The Mangrove of Keylakunu, environmentally protected and home to many species of plants and greenery, now faces fear of extinction. The one and only “true forest” in all of Maldives is on the brink of death. The recent plight of northern mangroves has reached Keylakunu. The public has shown concerns over this issue.
Kulhudhuffushi City Council’s Director and Environmental Activist, Abdulla Adam have brought this issue to attention via social media. On twitter he has uploaded images which shows the mangrove previously filled with green now turned grey and dying. Adam also highlights that the state of the mangrove has become worse than ever.
Due to similar occurrences, Ministry of Fisheries Marine Resources and Agriculture in collaboration with Environmental Protection agency conducted a field survey. In which says that the state of the mangroves are results of Monsoon changes or abundance of a species of insects. The insects would be a species which obstructs the growth of the plants.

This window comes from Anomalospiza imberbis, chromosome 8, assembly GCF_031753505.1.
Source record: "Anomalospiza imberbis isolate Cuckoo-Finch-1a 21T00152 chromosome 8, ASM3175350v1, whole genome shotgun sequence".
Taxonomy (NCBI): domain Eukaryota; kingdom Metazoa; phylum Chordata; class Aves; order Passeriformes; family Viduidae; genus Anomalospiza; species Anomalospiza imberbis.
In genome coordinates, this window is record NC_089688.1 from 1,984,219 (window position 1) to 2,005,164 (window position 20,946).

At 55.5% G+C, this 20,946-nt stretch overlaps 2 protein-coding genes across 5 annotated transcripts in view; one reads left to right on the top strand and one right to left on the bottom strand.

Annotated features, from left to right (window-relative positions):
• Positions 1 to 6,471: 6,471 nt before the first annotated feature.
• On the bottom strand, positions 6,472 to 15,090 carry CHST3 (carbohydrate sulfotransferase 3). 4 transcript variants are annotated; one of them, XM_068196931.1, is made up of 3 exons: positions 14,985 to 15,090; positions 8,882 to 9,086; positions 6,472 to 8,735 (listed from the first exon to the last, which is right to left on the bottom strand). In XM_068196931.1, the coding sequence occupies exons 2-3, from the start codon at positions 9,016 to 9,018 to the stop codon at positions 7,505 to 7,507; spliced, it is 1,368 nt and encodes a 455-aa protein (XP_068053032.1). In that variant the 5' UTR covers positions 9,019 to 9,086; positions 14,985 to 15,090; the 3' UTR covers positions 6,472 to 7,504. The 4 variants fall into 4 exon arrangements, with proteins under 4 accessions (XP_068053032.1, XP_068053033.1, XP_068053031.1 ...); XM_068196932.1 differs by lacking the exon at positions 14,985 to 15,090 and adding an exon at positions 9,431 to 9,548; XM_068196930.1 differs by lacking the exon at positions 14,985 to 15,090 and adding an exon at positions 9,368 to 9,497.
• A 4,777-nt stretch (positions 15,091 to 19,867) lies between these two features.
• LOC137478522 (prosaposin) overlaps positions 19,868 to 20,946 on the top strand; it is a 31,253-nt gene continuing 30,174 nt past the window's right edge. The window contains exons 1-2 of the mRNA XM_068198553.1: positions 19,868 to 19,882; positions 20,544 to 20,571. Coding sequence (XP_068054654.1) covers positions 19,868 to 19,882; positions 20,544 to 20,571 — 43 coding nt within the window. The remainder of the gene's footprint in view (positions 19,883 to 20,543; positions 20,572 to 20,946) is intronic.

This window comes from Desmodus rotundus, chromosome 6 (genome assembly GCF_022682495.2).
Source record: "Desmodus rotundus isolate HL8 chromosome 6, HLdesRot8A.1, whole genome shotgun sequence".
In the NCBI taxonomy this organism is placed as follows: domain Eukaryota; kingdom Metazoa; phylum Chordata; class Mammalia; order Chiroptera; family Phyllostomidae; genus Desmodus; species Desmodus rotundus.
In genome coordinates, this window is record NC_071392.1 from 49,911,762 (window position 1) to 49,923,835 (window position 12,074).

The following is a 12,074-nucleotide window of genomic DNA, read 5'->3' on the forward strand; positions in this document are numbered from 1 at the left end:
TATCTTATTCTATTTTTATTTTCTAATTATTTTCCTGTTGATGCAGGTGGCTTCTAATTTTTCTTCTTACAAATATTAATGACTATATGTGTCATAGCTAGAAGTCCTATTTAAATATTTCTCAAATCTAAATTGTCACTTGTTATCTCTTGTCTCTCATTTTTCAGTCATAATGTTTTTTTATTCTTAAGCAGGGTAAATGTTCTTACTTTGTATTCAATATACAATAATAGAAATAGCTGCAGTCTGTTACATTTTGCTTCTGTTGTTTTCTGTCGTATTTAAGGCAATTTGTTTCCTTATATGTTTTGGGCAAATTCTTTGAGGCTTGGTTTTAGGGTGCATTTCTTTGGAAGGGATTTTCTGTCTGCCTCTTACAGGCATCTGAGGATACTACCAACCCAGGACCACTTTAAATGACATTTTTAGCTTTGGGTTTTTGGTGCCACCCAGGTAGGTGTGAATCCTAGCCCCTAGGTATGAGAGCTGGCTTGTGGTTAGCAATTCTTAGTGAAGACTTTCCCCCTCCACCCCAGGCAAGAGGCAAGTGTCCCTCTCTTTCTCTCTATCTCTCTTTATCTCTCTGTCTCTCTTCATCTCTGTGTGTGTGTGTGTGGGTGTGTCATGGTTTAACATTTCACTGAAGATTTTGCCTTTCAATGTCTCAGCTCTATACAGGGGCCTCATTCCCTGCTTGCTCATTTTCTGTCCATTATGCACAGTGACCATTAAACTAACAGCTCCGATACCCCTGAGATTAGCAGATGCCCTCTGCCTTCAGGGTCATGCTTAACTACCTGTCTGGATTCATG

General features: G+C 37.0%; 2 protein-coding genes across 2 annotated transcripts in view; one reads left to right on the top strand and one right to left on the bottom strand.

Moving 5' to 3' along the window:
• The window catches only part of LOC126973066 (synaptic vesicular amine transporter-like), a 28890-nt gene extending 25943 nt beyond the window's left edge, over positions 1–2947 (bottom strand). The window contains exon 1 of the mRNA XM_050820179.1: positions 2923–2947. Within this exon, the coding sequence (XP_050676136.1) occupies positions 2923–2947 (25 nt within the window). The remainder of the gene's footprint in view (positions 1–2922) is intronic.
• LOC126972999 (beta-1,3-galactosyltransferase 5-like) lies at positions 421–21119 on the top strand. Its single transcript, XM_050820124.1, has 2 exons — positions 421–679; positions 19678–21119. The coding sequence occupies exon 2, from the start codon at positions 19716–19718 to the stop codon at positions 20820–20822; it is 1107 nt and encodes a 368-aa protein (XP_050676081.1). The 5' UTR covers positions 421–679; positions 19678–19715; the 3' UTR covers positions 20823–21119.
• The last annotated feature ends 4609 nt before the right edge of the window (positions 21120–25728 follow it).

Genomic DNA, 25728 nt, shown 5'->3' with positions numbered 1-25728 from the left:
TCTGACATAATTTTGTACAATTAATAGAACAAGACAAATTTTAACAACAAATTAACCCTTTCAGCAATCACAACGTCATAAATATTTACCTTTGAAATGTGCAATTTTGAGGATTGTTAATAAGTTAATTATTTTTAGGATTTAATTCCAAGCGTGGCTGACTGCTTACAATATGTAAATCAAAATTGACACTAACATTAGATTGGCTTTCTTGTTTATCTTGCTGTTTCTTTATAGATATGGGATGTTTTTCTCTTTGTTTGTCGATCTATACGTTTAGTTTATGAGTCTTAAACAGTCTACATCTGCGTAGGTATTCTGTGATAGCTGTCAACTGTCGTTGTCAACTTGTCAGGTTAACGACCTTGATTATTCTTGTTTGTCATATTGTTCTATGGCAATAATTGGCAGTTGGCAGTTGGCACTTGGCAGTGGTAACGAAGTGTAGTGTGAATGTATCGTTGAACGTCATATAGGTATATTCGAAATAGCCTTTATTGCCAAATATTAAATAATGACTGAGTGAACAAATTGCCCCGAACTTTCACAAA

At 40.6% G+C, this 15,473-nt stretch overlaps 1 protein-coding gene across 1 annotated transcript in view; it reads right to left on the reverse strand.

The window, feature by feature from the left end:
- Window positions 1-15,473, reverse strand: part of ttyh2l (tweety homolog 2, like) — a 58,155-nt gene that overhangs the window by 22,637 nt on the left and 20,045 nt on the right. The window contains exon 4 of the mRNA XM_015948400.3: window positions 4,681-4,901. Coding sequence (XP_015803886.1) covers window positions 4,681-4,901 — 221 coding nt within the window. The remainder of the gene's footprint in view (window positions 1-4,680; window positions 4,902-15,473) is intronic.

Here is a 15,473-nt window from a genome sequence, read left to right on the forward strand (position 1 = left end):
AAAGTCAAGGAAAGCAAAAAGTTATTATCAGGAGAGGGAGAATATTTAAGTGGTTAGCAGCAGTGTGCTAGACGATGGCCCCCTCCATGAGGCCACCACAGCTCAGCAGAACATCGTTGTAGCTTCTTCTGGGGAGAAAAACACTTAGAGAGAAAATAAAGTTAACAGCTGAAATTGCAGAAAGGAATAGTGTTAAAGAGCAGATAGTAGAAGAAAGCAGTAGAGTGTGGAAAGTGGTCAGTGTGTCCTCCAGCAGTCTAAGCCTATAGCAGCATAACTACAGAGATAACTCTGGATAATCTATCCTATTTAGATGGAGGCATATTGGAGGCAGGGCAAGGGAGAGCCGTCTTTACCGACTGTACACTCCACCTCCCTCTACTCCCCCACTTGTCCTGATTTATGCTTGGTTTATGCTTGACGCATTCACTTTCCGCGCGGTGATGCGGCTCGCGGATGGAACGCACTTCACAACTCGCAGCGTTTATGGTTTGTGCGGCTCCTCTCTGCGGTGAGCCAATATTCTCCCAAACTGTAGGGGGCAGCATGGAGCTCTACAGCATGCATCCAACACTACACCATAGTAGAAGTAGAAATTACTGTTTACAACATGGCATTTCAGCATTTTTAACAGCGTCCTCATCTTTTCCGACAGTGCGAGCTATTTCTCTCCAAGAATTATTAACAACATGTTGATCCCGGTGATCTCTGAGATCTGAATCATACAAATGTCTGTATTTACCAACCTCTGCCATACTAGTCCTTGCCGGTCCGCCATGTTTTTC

Very concerned to hear this news about mangrove die-off at #Keylakunu.
It's supposed to be a protected site, similar to #NeykurendhooKandoofaa. Protection on paper has no practical meaning for environmentally sensitive, unique, finite and endangered ecosystems in the #Maldives. https://t.co/PBgJuYLAVr
— #SaveMaldives Campaign (@SaveMaldivesMV) May 2, 2021
The largest Kandoofaa in Maldives, Neykurendhoo Kandoofaa is also dying. Followed by mangroves of H.Dh Vaikaradhoo, H.Dh Nolhivaram, H.Dh Kumundhoo, H.A Kelaa, H.A Uligam and Sh. Feydhoo. Over a year has passed with the issue and no solution in sight.